TG Escapes Blog
The Garden Escape after-care team help with autumn tree fall damage
Autumn is a magical time of year: the sounds, the smells and the sights of fruit laden hedgerows and trees. All set against the backdrop of leaves on the turn as the sunlight hours wane. The evenings drawing in, the chill in the mist laden morning air and the wildlife busily battening down the hatches in readiness for the long winter months to come. Yet lurking in the lengthening shadows is the ever present threat of stormy weather, to rip the leaves from the trees and even trees from the ground.As happened to a client recently, who had the misfortune of a toppling tree landing upon their Garden Escape.
Distraught at the damage wrought, they contacted us to see what we could do to help and were delighted with the aftercare service we were able to provide. A small team was assembled from our cohort of dedicated craftsmen and, in no time at all, they had cleared the fallen tree and damaged parts of the building; rebuilt the roof and made the entire building as good as new.
We endeavour to maintain a close relationship with all our clients after we have completed our final check and handed over the keys. As well as works that may need to be carried out under our extended warranty scheme (10 years for foundations, floors, walls, windows and doors; 20 years against roof leaks) we offer a range of post-build services. So whether you’re looking for a jet wash and re-oiling of the deck; the installation of a sustainable energy solution or repairing weather related damage, we are only one phone call away.
So here's to Autumn and all that she brings.
Season of mists and mellow fruitfulness,
Close bosom-friend of the maturing sun;
Conspiring with him how to load and bless
With fruit the vines that round the thatch-eves run;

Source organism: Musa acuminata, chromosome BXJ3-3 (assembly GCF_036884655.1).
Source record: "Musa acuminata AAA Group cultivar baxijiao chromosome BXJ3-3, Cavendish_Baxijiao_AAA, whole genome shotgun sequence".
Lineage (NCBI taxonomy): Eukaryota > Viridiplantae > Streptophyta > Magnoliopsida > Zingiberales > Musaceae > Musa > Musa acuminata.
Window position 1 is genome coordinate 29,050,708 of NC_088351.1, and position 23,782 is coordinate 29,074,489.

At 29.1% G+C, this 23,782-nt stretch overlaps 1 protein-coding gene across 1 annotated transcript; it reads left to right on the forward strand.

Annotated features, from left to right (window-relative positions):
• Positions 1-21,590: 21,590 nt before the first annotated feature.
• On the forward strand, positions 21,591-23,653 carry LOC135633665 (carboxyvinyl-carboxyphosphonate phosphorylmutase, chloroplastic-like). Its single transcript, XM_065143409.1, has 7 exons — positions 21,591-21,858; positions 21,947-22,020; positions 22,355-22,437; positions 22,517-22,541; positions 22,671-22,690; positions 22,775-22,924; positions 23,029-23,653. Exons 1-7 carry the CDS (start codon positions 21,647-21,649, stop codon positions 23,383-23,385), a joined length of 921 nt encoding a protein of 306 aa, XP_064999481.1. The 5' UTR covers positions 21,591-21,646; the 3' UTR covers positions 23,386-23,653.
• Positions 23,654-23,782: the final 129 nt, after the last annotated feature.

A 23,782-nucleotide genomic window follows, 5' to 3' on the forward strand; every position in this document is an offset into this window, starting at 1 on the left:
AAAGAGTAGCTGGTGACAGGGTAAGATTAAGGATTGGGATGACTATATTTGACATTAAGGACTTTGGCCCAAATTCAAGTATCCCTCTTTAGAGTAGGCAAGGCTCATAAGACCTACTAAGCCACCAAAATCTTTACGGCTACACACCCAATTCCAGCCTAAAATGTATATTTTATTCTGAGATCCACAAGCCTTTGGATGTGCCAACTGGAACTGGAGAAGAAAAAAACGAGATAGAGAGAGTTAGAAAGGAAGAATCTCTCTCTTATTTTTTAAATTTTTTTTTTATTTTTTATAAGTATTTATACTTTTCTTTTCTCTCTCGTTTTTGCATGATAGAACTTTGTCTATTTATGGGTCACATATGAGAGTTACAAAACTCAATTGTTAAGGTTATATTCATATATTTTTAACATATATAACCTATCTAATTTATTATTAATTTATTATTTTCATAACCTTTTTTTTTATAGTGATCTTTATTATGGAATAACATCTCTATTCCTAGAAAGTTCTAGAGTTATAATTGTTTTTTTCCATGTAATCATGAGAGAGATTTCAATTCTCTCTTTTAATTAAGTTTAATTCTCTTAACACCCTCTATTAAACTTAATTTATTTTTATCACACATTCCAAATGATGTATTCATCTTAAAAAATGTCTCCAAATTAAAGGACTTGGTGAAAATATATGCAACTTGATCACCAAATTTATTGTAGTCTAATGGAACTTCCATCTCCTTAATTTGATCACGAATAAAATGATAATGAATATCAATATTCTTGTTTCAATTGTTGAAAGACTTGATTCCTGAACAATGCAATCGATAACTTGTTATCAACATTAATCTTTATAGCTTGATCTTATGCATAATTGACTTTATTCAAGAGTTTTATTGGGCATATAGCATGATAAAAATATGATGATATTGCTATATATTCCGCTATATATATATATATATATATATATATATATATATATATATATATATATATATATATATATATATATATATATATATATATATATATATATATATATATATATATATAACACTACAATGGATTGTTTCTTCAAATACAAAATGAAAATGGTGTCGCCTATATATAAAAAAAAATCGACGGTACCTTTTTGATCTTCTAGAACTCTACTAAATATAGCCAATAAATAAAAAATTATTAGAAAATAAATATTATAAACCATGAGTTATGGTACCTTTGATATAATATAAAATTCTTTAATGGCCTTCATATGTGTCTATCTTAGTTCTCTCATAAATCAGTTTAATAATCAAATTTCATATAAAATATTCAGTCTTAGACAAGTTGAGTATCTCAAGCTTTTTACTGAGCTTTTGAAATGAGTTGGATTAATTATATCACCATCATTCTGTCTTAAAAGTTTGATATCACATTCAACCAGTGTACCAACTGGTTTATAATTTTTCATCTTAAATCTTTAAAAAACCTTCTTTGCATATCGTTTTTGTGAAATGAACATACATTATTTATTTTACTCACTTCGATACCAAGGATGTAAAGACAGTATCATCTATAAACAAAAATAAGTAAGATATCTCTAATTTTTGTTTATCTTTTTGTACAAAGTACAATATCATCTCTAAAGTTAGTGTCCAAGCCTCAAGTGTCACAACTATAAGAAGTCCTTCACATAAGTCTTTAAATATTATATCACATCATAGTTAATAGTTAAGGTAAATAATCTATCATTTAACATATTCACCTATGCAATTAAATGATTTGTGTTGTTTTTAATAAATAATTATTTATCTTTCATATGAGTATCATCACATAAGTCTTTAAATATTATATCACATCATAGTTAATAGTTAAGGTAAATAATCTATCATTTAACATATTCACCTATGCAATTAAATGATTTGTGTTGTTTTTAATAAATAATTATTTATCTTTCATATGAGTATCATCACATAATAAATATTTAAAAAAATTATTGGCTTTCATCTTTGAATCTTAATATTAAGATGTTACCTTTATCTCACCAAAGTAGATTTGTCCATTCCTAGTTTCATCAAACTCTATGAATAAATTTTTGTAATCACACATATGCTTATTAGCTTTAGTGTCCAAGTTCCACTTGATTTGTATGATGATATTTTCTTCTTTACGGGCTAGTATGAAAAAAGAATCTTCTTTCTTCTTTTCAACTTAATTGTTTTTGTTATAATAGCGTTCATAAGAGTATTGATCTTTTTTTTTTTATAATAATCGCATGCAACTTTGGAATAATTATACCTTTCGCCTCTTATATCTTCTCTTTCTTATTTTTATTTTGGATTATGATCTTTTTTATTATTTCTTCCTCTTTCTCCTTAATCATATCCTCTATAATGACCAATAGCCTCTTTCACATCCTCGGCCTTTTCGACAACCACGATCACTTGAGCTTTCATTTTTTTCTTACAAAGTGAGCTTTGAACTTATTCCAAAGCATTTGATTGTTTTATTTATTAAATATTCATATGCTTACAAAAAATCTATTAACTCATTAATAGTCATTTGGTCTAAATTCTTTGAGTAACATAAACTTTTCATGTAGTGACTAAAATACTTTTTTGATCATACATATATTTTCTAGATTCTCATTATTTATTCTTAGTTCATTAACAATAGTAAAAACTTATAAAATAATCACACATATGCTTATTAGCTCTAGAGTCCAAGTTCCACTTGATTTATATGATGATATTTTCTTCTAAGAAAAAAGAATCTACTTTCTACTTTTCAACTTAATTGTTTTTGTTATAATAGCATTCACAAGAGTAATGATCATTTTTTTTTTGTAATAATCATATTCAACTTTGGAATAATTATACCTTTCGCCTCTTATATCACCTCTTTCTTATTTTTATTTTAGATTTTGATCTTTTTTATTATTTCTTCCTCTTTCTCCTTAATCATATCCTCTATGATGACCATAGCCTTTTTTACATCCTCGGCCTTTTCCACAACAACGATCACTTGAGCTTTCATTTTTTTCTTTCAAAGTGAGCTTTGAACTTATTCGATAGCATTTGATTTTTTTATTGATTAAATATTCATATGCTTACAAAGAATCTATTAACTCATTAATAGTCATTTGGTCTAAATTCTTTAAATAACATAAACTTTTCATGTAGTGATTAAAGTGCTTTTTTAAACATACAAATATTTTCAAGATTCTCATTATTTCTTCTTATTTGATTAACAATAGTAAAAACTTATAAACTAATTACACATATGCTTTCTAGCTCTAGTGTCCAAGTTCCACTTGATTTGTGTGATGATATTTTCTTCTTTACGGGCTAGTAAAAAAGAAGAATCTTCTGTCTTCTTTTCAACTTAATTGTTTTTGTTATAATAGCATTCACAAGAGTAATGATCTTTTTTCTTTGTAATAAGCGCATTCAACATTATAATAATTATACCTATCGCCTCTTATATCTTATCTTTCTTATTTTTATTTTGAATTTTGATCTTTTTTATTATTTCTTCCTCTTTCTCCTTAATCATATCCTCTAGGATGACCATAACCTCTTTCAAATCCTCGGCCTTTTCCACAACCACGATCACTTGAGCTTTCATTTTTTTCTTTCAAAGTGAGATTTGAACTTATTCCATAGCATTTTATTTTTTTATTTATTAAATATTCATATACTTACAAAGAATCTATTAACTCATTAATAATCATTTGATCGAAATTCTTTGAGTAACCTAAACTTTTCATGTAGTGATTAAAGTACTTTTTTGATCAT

To bend with apples the moss’d cottage-trees,
And fill all fruit with ripeness to the core;
To swell the gourd, and plump the hazel shells
With a sweet kernel; to set budding more,
And still more, later flowers for the bees,
Until they think warm days will never cease,
For Summer has o’er-brimm’d their clammy cells.
Who hath not seen thee oft amid thy store?
Sometimes whoever seeks abroad may find
Thee sitting careless on a granary floor,
Thy hair soft-lifted by the winnowing wind;
Or on a half-reap’d furrow sound asleep,
Drows’d with the fume of poppies, while thy hook
Spares the next swath and all its twined flowers:
And sometimes like a gleaner thou dost keep
Steady thy laden head across a brook;
Or by a cyder-press, with patient look,
Thou watchest the last oozings hours by hours.
Where are the songs of Spring? Ay, where are they?
Think not of them, thou hast thy music too,—
While barred clouds bloom the soft-dying day,
And touch the stubble-plains with rosy hue;
Then in a wailful choir the small gnats mourn
Among the river sallows, borne aloft
Or sinking as the light wind lives or dies;
And full-grown lambs loud bleat from hilly bourn;
Hedge-crickets sing; and now with treble soft
The red-breast whistles from a garden-croft;
And gathering swallows twitter in the skies.
John Keats 1820
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